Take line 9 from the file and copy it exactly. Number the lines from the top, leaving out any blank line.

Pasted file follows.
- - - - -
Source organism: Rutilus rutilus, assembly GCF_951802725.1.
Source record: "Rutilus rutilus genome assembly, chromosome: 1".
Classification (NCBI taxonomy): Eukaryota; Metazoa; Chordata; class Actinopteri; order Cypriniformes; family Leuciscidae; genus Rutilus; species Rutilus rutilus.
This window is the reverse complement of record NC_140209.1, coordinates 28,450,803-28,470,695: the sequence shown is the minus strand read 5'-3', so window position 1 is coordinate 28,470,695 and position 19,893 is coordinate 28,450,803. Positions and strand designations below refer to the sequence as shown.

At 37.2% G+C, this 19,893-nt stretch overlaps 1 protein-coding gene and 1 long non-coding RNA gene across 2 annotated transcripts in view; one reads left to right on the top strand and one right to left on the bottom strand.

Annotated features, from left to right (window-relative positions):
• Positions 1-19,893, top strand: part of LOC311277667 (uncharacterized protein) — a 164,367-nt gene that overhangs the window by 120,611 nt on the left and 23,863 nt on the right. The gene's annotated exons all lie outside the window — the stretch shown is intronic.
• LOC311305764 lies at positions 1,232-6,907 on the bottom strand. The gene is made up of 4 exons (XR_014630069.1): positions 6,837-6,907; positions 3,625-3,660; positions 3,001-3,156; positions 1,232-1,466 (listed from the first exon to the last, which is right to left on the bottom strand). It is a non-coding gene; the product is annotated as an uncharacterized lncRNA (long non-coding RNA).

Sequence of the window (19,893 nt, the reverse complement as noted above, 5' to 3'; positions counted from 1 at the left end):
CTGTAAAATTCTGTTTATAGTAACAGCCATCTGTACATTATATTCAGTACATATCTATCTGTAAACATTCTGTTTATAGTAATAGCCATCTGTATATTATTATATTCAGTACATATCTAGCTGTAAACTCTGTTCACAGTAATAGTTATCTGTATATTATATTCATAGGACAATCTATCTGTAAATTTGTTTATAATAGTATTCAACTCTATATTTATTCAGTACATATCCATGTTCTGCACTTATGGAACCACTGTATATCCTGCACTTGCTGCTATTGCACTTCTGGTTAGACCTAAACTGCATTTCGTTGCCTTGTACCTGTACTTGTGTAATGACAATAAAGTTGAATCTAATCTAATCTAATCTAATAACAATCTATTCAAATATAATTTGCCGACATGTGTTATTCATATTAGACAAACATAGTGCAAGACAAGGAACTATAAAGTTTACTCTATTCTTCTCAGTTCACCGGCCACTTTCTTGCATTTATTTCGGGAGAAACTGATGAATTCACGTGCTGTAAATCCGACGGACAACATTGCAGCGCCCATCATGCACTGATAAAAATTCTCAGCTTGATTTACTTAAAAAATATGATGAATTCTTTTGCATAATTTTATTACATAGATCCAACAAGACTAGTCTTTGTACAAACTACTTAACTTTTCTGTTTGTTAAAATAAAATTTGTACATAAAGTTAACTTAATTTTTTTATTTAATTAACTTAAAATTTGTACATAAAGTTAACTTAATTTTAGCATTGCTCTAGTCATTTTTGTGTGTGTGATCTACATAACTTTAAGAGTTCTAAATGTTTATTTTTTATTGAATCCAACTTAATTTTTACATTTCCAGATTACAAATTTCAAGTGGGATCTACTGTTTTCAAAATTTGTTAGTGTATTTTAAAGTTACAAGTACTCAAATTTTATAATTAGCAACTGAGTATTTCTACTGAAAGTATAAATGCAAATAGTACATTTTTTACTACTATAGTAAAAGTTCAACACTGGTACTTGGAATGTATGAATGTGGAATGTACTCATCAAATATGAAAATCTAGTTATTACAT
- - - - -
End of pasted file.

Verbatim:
Sequence of the window (19,893 nt, the reverse complement as noted above, 5' to 3'; positions counted from 1 at the left end):